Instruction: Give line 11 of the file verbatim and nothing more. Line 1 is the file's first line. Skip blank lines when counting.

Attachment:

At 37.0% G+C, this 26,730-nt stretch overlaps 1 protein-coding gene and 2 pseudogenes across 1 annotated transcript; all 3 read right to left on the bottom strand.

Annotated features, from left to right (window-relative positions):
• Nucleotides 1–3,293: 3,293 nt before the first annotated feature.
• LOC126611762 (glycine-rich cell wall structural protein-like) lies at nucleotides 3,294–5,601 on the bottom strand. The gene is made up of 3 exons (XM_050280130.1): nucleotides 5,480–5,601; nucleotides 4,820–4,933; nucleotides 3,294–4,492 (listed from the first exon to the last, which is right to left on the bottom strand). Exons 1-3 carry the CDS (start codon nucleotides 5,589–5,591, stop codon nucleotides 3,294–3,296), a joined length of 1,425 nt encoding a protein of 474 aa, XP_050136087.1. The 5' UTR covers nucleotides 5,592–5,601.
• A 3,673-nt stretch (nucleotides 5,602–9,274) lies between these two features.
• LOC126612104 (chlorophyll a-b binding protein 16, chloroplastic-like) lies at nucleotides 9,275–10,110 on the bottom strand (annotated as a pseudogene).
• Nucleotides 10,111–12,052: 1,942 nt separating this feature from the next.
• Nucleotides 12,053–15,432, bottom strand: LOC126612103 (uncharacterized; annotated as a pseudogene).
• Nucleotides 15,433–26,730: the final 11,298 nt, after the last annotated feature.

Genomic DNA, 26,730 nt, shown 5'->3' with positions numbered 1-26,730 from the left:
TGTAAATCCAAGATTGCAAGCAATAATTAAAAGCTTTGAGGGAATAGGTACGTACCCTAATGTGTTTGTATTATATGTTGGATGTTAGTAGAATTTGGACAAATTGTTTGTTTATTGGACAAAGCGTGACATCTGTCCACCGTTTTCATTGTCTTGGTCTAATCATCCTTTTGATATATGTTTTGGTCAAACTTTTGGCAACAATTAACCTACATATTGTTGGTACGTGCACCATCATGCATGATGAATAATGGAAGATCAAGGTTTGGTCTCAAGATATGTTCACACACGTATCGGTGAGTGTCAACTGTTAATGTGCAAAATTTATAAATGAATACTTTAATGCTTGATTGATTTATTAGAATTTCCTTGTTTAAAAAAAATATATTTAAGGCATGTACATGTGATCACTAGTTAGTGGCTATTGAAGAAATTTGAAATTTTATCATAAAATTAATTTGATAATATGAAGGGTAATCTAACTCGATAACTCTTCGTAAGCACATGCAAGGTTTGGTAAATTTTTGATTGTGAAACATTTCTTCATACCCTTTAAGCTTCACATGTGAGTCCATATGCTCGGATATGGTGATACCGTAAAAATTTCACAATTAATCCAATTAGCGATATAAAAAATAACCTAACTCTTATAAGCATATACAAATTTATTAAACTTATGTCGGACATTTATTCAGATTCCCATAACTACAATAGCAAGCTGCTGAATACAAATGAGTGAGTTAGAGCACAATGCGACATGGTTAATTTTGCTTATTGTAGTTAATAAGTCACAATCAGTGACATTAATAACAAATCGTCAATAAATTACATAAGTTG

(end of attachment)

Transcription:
TGTAAATCCAAGATTGCAAGCAATAATTAAAAGCTTTGAGGGAATAGGTACGTACCCTAATGTGTTTGTATTATATGTTGGATGTTAGTAGAATTTGGACAAATTGTTTGTTTATTGGACAAAGCGTGACATCTGTCCACCGTTTTCATTGTCTTGGTCTAATCATCCTTTTGATATATGTTTTGGTCAAACTTTTGGCAACAATTAACCTACATATTGTTGGTACGTGCACCATCATGCATGATGAATAATGGAAGATCAAGGTTTGGTCTCAAGATATGTTCACACACGTATCGGTGAGTGTCAACTGTTAATGTGCAAAATTTATAAATGAATACTTTAATGCTTGATTGATTTATTAGAATTTCCTTGTTTAAAAAAAATATATTTAAGGCATGTACATGTGATCACTAGTTAGTGGCTATTGAAGAAATTTGAAATTTTATCATAAAATTAATTTGATAATATGAAGGGTAATCTAACTCGATAACTCTTCGTAAGCACATGCAAGGTTTGGTAAATTTTTGATTGTGAAACATTTCTTCATACCCTTTAAGCTTCACATGTGAGTCCATATGCTCGGATATGGTGATACCGTAAAAATTTCACAATTAATCCAATTAGCGATATAAAAAATAACCTAACTCTTATAAGCATATACAAATTTATTAAACTTATGTCGGACATTTATTCAGATTCCCATAACTACAATAGCAAGCTGCTGAATACAAATGAGTGAGTTAGAGCACAATGCGACATGGTTAATTTTGCTTATTGTAGTTAATAAGTCACAATCAGTGACATTAATAACAAATCGTCAATAAATTACATAAGTTG